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The Tale Of Whiskey

Posted By Conor McCaffery on March 28, 2018

The water of life, Yes that’s right, Whiskey! international whiskey day has just passed, an occasion when Whiskey lovers from around the world raise a glass to honour the many unsung heroes of the past and present. Those who have been crafting the great drink for centuries and will hopefully continue to do so until the end of time. Many of us don’t need much of excuse to indulge in our favourite whiskey, but today seems as good an excuse as any. Many will have a Whiskey close to their heart that no other can compare to, nine times out of ten, it will be either Irish or Scottish. They are the giants of the whiskey industry, but a question that seems to go unanswered is who invented the water of life?

The Irish and the Scots have argued for decades about who first invented whiskey. There are many theory’s surrounding the topic although it is widely accepted that whisk'e'y comes from Celtic origin - though was it the Scots or the Irish? Well, the Irish claim that in the period of 600 A.D Christian Irish monks travelled throughout Arabia picking up and eventually mastering the distilling trade, which does sound quite Irish to be fair. Whereas the Scots have gone one better with their detective work. They reckon they have written evidence that proves whiskey was in distillation in 1494. Apparently, there is a record on the Exchequer Rolls of ‘eight bolls of malt to Friar John Cor wherewith to make aqua vitae’. Which does seem quite legit.

Although there are many very ‘convincing’ arguments, there is no concrete evidence as to who invented it first, and it is highly unlikely we will ever know. I, however, have my own opinion on the matter... The Scots invented the television, the toaster, Aspirin and golf whereas the Irish have given us Tayto. On that basis, it is clear that the Irish were the first to introduce Whiskey to the world. Why? Well, many people would struggle to even change the channel on the TV while drinking whiskey, never mind invent one and don’t get me started on golf.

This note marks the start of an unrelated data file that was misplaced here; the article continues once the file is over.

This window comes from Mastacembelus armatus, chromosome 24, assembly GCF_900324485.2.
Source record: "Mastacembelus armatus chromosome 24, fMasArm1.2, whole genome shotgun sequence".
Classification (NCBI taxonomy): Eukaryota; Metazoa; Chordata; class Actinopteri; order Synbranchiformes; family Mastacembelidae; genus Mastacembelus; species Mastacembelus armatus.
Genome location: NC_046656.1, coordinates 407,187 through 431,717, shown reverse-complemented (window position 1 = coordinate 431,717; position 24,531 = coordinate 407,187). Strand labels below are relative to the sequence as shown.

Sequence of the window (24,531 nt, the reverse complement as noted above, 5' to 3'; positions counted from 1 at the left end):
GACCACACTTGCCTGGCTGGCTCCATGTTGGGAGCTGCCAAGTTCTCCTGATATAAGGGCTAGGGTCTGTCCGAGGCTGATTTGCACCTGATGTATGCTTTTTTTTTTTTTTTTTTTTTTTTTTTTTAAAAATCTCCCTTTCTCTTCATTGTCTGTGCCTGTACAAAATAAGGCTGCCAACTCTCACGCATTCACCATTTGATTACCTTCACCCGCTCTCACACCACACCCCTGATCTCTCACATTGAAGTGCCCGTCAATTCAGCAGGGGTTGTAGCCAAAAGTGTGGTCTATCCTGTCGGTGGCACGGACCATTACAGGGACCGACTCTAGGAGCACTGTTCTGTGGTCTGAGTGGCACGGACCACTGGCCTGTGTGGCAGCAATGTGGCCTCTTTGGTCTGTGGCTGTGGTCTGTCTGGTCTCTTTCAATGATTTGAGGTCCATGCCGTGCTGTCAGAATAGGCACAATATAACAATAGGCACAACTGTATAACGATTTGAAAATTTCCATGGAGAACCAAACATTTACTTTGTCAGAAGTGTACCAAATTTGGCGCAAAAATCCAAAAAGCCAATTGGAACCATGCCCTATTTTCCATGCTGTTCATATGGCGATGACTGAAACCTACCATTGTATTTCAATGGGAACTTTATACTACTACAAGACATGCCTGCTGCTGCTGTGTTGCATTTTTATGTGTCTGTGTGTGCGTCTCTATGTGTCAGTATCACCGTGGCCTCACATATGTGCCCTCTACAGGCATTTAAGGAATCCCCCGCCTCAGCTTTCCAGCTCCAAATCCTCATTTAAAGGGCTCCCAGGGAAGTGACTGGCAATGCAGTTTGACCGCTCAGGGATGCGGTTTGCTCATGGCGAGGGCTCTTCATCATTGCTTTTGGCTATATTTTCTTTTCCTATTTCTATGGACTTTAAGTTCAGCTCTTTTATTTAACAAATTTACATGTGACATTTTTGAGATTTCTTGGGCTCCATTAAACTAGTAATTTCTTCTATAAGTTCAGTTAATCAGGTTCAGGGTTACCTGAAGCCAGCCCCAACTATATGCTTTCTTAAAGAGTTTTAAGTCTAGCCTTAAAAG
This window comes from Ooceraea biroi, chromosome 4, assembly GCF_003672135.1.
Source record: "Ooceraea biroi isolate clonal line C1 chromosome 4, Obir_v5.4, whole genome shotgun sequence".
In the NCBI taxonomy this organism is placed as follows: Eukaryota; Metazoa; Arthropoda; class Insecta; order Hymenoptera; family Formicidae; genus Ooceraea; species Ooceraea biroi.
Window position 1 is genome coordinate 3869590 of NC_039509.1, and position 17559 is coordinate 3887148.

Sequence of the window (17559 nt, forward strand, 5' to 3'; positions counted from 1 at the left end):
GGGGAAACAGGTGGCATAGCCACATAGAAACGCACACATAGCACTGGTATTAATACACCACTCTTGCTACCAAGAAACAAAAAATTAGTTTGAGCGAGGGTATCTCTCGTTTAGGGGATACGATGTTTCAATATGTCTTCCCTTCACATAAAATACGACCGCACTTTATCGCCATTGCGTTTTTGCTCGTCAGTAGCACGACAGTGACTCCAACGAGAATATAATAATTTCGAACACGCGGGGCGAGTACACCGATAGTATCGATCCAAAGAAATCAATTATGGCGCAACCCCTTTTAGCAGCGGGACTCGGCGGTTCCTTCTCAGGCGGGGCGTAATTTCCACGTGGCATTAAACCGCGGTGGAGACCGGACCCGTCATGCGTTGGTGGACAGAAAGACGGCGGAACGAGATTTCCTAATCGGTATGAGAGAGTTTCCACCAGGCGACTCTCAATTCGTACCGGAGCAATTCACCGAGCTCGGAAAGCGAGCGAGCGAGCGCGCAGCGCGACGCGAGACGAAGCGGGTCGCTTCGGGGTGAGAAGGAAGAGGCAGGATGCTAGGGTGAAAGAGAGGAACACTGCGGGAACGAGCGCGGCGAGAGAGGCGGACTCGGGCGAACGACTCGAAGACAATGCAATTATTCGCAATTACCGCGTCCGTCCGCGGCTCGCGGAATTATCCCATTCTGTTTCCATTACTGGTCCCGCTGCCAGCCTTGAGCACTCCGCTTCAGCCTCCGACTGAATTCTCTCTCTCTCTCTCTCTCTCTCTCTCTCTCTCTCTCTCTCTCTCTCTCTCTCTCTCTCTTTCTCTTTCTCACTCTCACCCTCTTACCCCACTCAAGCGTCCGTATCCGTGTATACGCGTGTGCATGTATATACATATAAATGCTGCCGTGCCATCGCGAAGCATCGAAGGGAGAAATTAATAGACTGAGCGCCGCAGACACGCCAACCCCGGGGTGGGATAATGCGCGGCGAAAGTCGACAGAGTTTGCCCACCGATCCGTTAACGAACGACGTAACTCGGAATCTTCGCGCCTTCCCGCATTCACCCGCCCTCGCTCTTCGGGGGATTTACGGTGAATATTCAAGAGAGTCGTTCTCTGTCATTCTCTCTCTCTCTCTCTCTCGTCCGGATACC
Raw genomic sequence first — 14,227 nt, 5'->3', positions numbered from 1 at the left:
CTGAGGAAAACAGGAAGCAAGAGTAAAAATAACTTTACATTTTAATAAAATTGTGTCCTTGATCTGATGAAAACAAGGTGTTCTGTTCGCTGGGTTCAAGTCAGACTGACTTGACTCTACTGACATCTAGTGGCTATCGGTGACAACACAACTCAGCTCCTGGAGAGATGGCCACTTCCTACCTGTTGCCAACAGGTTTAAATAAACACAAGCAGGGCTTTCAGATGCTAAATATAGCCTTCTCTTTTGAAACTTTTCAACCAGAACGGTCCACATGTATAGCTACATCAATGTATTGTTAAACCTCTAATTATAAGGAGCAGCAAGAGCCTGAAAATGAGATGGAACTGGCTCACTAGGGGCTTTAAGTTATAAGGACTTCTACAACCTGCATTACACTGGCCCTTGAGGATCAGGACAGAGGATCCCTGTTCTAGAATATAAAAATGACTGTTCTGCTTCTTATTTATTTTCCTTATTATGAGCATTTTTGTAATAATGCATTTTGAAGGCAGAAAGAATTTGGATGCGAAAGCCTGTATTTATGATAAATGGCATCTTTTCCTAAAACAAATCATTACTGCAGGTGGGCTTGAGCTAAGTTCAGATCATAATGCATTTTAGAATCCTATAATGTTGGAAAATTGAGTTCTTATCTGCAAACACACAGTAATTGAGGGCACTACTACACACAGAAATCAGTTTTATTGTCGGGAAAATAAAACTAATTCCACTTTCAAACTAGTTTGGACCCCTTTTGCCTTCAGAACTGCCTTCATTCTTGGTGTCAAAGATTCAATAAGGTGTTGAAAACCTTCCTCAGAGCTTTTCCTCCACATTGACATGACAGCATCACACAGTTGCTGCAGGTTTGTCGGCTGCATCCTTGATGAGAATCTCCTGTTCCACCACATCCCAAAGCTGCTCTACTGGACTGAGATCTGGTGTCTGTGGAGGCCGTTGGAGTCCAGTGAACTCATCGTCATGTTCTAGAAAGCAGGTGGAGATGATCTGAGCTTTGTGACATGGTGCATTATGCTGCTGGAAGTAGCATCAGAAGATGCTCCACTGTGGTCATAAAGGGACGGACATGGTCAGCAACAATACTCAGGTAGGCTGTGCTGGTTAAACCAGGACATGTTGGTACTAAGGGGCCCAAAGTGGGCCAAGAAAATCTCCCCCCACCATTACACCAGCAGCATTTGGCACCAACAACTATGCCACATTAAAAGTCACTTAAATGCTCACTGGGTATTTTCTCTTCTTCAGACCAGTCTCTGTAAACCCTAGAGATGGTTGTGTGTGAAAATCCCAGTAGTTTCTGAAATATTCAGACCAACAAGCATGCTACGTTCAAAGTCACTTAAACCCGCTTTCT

Now that that’s cleared up, (your welcome) what has production been like since? Well there have been many historic events over the years that have impacted the whiskey industry, such as the engineering of the column still by Sir Anthony Perrier from Co. Cork. The column still allowed for a more efficient way of distilling whilst increasing the amount of potable alcohol that was collected. This coupled with WW1/WW2 & prohibition had a major impact on the category.

During Prohibition, Scotch distillers shipped bottled whisky to the United States, a practice that prevented adulteration and rapidly gained a reputation for product quality, while bulk barrel shipments by Irish distillers were often diluted with inferior spirit. This along with the announcement of Irish independence in 1919 which cut off Ireland’s whiskey companies from their lucrative markets in the British Empire saw a steady decline in the production of Irish whiskey. What once was a booming market was now being held together by the three remaining distilleries who refused to go down without a fight, Jameson, powers and Cork Distilleries.

Volumes continued to drop, both domestically and internationally. By the mid-80’s, the industry had hit bottom. Fortunately, Irish whiskey’s fortunes were about to turn. The category across the island of Ireland now has over thirty distilleries with more to come. Showcasing the Irish Single Pot still once again. The Irish Whiskey category itself is the fastest growing spirit category in the glow, with 131% growth in last 10 years in contrast, scotch’s growth has been a modest 13% over the same period. Furthermore, according to a report from Central Statistics Office (CSO) in Dublin Irish whiskey exports recorded a 14.2 percent increase in value in 2017!

On that note, I think this calls for a celebration! Whiskey anyone?

At Ireland Craft Beers we enjoy a variety of whiskeys including Dunville Whiskey and whiskeys from distillery's such as West Cork distillers, Boann distillery, and Glendalough distillery